15 March 2009

Even Side 1500 Race Street

(mistake in title, this is the 1400 block)  


Randy Simes said...

I was told the streets that the streetcar is planned to run on are already redeveloped. What gives?

CityKin said...

I thought it was nice how the sun was hitting this whole block.

Mark Miller said...

Since you brought it up Randy, this is actually the even side of the 1400 block of Race street. If you click the photo to zoom in, you can read the street sign (nice camera Mike).

The east side of Race between 14th and 15th streets contains 12 addresses, ALL of which are owned by OTR Holdings, Inc. a shell corporation of 3CDC. You can read about pending development of some of them here and here. Or read about their acquisition here.

None of the properties shown have any active permits, although a few have expired VBMLs. Why isn't 3CDC following the same rules as everybody else? VBML is getting way too arbitrary and capricious to be taken seriously.

The point is that EVERYTHING pictured is already in the redevelopment pipeline. And incidently, they are ALL also already TIFed up for the next 30 years to fund that redevelopment.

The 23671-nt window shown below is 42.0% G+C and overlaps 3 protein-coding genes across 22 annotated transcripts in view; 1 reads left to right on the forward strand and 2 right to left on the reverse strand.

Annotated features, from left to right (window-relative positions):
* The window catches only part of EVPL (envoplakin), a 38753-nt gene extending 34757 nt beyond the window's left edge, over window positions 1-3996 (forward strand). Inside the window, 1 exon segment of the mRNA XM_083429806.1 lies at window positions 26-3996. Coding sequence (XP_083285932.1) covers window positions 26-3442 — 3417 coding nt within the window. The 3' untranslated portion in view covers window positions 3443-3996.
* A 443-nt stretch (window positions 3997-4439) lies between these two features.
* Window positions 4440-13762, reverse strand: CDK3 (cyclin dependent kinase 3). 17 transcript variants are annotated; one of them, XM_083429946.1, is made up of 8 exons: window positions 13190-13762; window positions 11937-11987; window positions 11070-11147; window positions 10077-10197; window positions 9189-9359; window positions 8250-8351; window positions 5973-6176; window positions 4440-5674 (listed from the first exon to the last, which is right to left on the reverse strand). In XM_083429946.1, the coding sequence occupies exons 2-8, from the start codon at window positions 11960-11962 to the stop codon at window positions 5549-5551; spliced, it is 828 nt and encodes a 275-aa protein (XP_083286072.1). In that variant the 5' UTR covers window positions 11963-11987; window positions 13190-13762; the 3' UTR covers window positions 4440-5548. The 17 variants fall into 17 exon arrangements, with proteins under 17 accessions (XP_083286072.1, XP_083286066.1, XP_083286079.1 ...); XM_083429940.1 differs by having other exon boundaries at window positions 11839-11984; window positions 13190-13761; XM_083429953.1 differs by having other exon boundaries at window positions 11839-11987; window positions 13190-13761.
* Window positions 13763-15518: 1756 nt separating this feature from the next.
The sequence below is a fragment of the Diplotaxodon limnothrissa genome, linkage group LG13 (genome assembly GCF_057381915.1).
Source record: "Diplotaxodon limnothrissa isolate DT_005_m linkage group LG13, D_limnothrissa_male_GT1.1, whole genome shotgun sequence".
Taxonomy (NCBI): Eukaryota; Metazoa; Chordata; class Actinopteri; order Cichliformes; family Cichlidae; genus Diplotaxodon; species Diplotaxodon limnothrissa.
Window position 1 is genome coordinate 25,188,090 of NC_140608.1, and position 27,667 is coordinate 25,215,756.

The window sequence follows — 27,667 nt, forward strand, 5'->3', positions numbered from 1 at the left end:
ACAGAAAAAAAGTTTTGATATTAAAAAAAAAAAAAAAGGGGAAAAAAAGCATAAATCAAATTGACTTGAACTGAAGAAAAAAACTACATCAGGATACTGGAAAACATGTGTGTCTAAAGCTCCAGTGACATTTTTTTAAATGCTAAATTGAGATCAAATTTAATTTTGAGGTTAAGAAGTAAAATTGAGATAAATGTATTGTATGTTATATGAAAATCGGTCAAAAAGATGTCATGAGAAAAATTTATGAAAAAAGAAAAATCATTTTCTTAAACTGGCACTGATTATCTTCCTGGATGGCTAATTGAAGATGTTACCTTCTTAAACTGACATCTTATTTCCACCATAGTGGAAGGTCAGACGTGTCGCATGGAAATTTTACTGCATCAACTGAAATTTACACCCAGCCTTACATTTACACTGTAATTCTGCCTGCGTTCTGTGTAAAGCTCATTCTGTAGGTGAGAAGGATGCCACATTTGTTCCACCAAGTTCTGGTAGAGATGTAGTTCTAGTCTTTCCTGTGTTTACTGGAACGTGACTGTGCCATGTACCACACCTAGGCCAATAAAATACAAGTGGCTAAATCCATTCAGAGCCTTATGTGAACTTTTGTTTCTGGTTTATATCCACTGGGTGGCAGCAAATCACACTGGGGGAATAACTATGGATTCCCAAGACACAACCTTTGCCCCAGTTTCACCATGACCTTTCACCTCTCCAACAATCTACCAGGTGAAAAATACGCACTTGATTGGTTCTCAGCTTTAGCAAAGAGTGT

That's one of the reasons the streetcar is so light on TIF funding. The proposed route only connects dots that are already done or underway. If you're serious about streetcars being an engine of economic development, then run it through areas that are currently off the radar. You know, the ones that REALLY NEED THE HELP.

Randy Simes said...

You know as well as anyone Mark that just because there are development plans doesn't necessarily mean that they can work given market conditions.

The reality is that nothing has happened with these properties yet and probably won't until a couple of things happen. They have little access to parking, so that means either demolition will be needed in one of the nation's largest historic districts which is obviously not at all desirable - or the need for parking is reduced.

The new underground garage at Washington Park will help with this, but in the end the reduced need for automobile parking in this neighborhood built before automobiles were even a thought is going to need to be the solution...and guess what, the streetcar is just that.

The streetcar makes projects that 3CDC, the Brewery District, Findlay Market District and Main Street more economically feasible by making market conditions more favorable.